ALEX Salmond has put the future of the devolved NHS at the centre of his referendum campaign, pledging to enshrine public ownership of the health service in the constitution of an independent Scotland.
The First Minister spoke out after being accused of spreading "the biggest lie so far in the referendum campaign" by claiming Scotland's NHS was at risk as a result of privatisation within the health service in England.
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His comments came as a TNS survey showed support for Scotland remaining in the UK had risen sharply over the past month as undecided voters backed a No vote.
A separate poll showed six out of 10 GPs and hospital doctors intended to vote No, in a blow to the Yes campaign's growing efforts to make the future of the NHS a key referendum issue.
But last night Mr Salmond raised the stakes, insisting the principles laid down by Nye Bevan, health minister in the post-war Labour government and architect of the NHS, should be enshrined in the constitution of an independent Scotland.
He said: "Nye Bevan's founding principles for the National Health Service were for an institution owned by the people, which ensured that all have access to the highest attainable standard of health services, free at the point of delivery, based on clinical need and not ability to pay.
"For me that is not a simple a matter of policy, it's a fundamental part of Scotland's national identity."
He claimed the privatisation of services south of the Border "scorned and betrayed" the founding principle of the NHS. In England, a number of new contracts to provide NHS services have gone to private companies, leading to accusations that reforms of the system have led to creeping privatisation.
Mr Salmond repeated controversial claims that contracting out services to private providers in England would threaten the Scottish health service's budget, insisting the risk was "well understood". He added: "But protecting the budget of our health service is only the first step. With independence we have the golden opportunity to enshrine Bevan's founding principles for our National Health Service in the written constitution for Scotland - publicly owned, clinically driven, and freely delivered equally for all.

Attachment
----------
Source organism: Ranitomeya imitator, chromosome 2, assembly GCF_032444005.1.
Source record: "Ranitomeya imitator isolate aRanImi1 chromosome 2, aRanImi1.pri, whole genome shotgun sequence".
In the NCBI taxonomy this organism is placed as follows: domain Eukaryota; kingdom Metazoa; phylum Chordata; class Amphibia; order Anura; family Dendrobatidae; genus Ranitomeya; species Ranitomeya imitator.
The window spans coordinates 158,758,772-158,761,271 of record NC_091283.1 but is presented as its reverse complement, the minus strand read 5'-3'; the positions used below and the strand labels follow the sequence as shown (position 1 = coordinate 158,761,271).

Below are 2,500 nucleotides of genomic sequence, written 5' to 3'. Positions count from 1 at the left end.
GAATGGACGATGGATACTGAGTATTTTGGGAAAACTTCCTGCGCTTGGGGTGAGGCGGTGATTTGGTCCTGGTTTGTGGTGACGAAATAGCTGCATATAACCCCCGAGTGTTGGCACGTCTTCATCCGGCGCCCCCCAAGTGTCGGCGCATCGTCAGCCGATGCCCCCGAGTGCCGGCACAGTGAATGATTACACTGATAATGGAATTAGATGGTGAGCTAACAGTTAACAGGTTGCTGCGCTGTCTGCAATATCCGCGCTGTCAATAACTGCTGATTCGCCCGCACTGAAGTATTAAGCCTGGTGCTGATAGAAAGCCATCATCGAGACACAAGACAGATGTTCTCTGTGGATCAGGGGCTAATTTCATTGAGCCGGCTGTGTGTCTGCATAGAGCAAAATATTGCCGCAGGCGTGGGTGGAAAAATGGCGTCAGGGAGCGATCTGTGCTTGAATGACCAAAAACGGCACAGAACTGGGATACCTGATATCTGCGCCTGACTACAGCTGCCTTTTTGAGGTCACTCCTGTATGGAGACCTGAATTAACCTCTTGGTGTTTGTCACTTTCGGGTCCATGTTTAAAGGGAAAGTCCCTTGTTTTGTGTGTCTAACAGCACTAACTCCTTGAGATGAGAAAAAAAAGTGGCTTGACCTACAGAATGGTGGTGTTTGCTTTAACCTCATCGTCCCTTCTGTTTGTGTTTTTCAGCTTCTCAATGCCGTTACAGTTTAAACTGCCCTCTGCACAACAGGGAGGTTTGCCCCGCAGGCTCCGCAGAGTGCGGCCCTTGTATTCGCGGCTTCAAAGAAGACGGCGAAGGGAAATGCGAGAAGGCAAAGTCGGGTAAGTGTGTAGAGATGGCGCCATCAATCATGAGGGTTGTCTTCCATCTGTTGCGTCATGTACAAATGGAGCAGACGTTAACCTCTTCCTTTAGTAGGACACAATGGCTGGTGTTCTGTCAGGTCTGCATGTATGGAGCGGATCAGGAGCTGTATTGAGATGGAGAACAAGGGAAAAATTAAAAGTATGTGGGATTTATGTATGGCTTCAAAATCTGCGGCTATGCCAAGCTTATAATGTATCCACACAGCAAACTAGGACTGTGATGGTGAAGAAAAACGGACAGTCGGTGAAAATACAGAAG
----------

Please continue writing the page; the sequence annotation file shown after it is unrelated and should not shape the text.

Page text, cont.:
"Constitutional protection for the NHS is our promise to generations yet to come that in the Scotland we seek, no-one will be denied medical aid because of lack of means. The NHS is at the heart of our nation, and I want it to be at the heart of our constitution."
The commitment was not included in the Scottish Government's draft constitution, published in June.
Since then, Mr Salmond and other leading Yes campaigners have become increasingly vociferous in claiming that Scotland's NHS, which is the responsibility of Holyrood, is threatened by privatisation in England.
In a letter published in The Herald yesterday, Labour's health spokesman Neil Findlay described the claim as "the biggest lie so far in the referendum campaign". He said that while he opposed privatisation it had not led to budget cuts in England and, as a result, Scotland did not face knock-on cuts under the Barnett Formula public funding mechanism.
Meanwhile, the survey by the British Medical Journal found 60 per cent of Scots doctors questioned intended to vote No in the referendum.
One-third said they would back Yes while seven per cent were either undecided or planned not to vote. The findings were based on responses from 311 medics, mostly GPs and hospital doctors.
Commenting on the findings, Lothian MSP Mr Findlay said: "This survey blows the SNP's attempts at scaremongering on the future of the NHS out of the water."
He said the SNP had increased spending on private healthcare by 23 per cent, and accused the party of "resorting to desperate tactics in a campaign that is losing credibility at an alarming rate".